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If it was up to me and we had no benchmark, I'd have zero China. I would be very comfortable having no investments in China, but we actually have to manage to our benchmarks. We are underweight China by quite a bit, but having zero is a pretty big call

James Gunn, Head of Equities at Frontier Advisors, chaired the EM session at the annual conference and observed allocations to EM across the asset consultant’s client base had been falling in recent years.

“The year-on-year trend is that the strategic allocation to EM has absolutely come down quite meaningfully over the last few years. Now, probably for very understandable reasons, EM has been a really challenging area,” Gunn said.

“From a beta perspective, you’ve got the China concerns, but probably less appreciated is the impact [of EM] on the fund’s active risk budget. The dominance of EM is taking up [a large portion] within that allocation.”

He also mentioned some clients were considering an EM ex-China allocation, although no fund had actually implemented such a mandate yet.

“We’ve seen a lot of discussion around the notion of EM ex-China. It’s been talked about as being the fastest-growing asset class, at least by one manufacturer, and I’m sure that is the case,” he said.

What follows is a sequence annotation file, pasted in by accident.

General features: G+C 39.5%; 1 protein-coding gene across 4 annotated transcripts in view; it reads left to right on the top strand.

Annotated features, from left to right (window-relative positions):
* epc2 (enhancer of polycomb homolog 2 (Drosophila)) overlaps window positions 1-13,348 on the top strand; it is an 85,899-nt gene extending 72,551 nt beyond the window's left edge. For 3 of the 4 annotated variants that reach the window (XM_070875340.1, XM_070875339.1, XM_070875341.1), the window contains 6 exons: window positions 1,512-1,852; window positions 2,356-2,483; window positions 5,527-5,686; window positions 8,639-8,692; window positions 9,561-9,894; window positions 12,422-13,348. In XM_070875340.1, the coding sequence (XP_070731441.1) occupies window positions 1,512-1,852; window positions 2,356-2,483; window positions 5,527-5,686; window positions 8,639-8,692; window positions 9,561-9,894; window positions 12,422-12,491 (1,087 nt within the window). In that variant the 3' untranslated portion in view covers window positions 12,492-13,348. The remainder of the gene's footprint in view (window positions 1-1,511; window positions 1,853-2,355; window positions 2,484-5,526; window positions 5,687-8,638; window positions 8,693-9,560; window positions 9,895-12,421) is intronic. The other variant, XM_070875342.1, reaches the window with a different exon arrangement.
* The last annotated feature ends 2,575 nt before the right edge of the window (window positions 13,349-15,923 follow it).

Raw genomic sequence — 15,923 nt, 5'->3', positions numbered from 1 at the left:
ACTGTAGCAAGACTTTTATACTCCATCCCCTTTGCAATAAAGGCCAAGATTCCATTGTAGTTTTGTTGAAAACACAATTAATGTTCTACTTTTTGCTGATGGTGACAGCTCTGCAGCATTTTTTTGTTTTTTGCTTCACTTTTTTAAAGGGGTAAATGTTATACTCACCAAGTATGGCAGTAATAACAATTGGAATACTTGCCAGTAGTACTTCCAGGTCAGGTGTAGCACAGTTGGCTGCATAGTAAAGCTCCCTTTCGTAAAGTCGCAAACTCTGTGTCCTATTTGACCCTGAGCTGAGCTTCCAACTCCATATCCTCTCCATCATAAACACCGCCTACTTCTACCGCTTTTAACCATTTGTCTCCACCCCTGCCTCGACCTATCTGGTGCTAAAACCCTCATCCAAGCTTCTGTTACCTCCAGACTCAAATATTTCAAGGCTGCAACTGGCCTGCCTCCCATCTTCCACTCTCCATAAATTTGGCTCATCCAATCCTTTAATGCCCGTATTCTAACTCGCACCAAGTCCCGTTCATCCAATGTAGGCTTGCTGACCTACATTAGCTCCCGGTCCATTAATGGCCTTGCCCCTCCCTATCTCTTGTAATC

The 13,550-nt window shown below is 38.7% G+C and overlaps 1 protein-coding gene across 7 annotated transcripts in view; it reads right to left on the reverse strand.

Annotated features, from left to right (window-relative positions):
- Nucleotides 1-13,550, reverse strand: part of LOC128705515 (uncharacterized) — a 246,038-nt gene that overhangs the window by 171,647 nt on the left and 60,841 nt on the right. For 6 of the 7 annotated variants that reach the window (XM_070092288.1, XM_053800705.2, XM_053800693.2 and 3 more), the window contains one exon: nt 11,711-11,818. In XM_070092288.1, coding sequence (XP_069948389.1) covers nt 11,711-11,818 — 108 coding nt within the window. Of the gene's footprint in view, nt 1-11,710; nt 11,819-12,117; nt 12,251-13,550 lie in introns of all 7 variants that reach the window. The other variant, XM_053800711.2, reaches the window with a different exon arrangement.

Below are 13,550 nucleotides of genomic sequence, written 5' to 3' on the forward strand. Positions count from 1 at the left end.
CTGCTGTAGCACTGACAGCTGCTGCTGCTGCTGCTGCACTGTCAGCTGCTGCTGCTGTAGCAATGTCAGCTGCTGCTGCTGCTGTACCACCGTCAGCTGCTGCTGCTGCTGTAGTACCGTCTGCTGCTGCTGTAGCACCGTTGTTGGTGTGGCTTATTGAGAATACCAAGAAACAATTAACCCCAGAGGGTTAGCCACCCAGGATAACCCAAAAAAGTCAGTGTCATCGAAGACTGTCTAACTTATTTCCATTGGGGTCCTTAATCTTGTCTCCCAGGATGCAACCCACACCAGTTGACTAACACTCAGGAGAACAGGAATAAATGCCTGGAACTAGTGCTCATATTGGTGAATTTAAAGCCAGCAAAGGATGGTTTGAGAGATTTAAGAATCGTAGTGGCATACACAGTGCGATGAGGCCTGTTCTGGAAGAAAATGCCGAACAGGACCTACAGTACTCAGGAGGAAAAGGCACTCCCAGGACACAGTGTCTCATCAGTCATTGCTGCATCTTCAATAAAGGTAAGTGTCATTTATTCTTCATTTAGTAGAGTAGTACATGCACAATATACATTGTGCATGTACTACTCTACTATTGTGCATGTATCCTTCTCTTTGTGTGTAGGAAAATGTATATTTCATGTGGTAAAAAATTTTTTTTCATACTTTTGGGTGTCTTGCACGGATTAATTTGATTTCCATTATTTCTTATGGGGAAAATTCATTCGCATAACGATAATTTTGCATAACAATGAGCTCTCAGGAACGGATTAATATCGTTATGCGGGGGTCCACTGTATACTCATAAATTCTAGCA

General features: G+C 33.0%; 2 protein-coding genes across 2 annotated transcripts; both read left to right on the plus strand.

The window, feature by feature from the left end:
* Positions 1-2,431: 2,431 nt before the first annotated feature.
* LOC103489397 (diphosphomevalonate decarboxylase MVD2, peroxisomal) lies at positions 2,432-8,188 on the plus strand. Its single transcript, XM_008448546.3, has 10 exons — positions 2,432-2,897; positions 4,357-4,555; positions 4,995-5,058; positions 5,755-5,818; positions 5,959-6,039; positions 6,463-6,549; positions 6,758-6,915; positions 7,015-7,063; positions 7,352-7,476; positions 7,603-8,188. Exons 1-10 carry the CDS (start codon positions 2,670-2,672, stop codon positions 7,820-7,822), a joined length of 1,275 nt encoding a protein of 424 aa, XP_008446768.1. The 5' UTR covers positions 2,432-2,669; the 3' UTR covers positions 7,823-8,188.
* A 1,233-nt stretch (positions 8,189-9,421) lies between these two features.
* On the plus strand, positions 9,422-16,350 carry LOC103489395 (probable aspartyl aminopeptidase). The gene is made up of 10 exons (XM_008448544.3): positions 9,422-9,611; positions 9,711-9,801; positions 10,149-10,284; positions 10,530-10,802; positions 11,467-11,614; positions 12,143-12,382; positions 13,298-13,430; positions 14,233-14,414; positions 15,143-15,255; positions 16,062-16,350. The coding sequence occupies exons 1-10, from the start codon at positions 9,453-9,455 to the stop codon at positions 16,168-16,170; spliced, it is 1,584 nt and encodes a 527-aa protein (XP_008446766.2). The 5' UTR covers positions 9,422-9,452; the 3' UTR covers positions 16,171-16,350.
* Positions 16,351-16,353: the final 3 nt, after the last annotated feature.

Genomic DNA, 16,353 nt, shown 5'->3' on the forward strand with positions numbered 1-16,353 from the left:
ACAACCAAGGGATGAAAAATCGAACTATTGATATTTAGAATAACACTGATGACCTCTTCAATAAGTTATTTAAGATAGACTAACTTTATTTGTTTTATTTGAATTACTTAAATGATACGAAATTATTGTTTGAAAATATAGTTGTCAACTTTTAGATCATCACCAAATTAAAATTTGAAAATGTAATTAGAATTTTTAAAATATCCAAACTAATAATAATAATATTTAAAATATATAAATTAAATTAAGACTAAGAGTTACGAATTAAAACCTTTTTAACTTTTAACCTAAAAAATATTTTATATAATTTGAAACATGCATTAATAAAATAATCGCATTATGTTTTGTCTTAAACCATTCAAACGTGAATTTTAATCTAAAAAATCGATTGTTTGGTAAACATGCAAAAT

“[But] we haven’t seen too many clients move past the conceptual stage around this. For most clients, we still believe that a dedicated EM, single umbrella, high-quality manager is the right way to go, but we’re also very open to the fact that there are specific reasons for clients to express another view.”

D’avrincourt added she would consider an EM ex-China mandate if the fund wasn’t subject to the Your Future, Your Super performance test and its benchmarks.

“If it was up to me and we had no benchmark, I’d have zero China. I would be very comfortable having no investments in China, but we actually have to manage to our benchmarks,” she said.

“We are underweight China by quite a bit, but having zero is a pretty big call.”